Starting with the line from Little Women, in which Jo proclaims, “Mothers are the best lovers in the whole world, but I’d like to try all kinds,” Kathryn Kent looks at how the changing women’s culture at the turn of the century allowed for a new kind of emergent lesbian subjectivity. Using authors such as Alcott, Gertrude Stein, Marianne Moore, Elizabeth Bishop, Harriet Beecher Stowe, as well as the Girl Scout Handbook, Kent claims that these texts illustrate how a new semi-public, semi-private modality of space provided by scouting, boarding school, and similar entities allowed for a new kind of female-female bonding, an alternatively queer maternal one.
These texts reflect the growth of commodity capitalism in America, which was reflected in the urge for taxonomy and categorization at the time. For example, Kent points out how the rise of the department store and catalogue “organizes or teaches consumers a specific kind of consumption.” In addition to the kind of sexological categorization which was occurring at the time, Kent shows how commodity capitalism “demonstrate[s] another kind of codification of gender and sexuality occurred at the turn of the century: there are newly gendered ‘needs’ and ‘desires’ that are supposed to reflect the binary gender oppositions of compulsory heterosexuality.” Importantly, “the domestic sphere serves within this system as a site for the production and reproduction, through consumption and display, of these norms” (149). By showing the similarities between the category-driven subject-formation of the Girl Scout handbooks and novels of the 1920s (for example, she looks at the second edition of Scouting for Girls was published in 1920) and Djuna Barnes’s 1928 Ladies Almanack. Kent identifies that, “In ways analogous to the Girl Scouts, the Almanack explicitly connects theories of mass production with the production of sexual subjectivity and also sees reading as a form of erotic recruitment” (126)—an observation which I have seen confirmed many times in literature, especially from this time period (including work by Virginia Woolf, in Radclyffe Hall, and even, I would argue, Quentin Crisp’s “Crisperanto”).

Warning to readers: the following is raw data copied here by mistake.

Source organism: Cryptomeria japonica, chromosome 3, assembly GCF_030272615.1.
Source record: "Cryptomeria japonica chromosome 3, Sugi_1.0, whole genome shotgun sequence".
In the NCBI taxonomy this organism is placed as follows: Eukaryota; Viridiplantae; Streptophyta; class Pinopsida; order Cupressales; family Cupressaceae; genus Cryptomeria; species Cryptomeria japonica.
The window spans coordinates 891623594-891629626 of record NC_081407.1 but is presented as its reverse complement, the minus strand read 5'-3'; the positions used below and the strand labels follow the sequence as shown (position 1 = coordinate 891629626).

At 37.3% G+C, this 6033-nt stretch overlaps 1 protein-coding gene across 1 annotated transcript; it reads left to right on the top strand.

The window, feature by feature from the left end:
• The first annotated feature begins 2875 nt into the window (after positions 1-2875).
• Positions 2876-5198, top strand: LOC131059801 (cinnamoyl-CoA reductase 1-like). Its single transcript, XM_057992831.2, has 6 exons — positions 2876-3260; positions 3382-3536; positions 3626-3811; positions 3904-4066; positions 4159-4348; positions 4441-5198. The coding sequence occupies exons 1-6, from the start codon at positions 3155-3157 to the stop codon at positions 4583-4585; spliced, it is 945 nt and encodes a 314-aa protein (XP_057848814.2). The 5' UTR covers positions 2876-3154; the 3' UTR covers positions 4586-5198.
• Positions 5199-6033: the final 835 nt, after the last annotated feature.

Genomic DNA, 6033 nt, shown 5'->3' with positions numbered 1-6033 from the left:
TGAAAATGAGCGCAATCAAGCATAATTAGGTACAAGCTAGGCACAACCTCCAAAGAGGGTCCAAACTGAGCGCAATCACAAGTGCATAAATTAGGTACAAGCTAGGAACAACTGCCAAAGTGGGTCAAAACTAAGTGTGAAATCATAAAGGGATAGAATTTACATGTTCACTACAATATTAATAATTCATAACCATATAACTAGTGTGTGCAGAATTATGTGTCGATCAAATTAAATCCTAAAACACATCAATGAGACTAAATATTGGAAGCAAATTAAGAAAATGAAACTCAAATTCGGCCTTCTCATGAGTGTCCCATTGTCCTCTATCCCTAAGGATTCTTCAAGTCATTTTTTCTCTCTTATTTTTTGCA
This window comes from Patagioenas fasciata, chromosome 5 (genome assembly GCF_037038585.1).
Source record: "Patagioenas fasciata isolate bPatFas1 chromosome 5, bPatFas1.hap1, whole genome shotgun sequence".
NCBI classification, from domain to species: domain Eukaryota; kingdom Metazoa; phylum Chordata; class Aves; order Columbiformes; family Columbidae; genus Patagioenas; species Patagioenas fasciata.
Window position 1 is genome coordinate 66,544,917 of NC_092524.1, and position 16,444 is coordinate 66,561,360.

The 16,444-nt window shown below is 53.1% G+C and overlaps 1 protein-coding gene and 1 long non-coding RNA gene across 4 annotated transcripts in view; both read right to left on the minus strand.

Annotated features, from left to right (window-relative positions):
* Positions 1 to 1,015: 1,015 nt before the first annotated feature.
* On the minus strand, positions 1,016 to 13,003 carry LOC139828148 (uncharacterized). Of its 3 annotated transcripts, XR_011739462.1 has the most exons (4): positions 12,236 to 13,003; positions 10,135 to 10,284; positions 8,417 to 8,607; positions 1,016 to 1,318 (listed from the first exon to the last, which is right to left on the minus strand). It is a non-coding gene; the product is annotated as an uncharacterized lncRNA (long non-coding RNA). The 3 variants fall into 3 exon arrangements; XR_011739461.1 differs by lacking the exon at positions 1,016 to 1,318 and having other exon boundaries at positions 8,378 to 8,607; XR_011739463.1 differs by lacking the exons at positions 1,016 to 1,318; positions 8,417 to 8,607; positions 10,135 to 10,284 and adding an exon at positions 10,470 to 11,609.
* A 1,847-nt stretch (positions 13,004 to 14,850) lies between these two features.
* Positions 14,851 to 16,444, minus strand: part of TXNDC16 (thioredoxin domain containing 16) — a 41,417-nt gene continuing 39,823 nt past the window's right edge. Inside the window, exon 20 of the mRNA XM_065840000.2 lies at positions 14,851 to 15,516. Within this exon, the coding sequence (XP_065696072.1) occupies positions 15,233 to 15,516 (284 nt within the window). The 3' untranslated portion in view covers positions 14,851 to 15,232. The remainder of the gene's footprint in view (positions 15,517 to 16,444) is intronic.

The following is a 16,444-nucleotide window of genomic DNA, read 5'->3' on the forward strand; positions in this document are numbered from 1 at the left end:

Much of this book works to critique and reconfigure the traditional oedipal configuration. According to Kent, the “limits of the oedipal trajectory” include the inability to “view identification and desire and compatible” (101). In other words, traditional oedipal understandings of desire do not take into account that one can both with to be as well as wish to be with another; identification and desire are not mutually exclusive. This observation opens up entirely new ways of reading not only these texts of Sapphic modernism, but also more generally readings of romance fiction and even pornography. In her discussion of the “pleasures of influence” between Marianne Moore and Elizabeth Bishop, for example, she identifies what she refers to as a “queer erotics of relation, or what I term ‘invitation,’ an erotics not based in subsuming the difference of the ‘other,’ but in preserving it” (210). In looking at Moore and Bishop relative to such “queer erotics,” Kent is able to tie this dynamic to both their individual relationship as well as its connection to a larger dynamic of nationhood: “in moving from Moore to Bishop we shift from what I have argued the problems of the erotics of identification—the fact that such identification is often inseparable form other forms of imperial recruitment—to an erotics that tries to resist this impulse to reform the ‘other’ or the self” (210). Again, subject-formation illuminates the fuzzy interstices of the public and the private.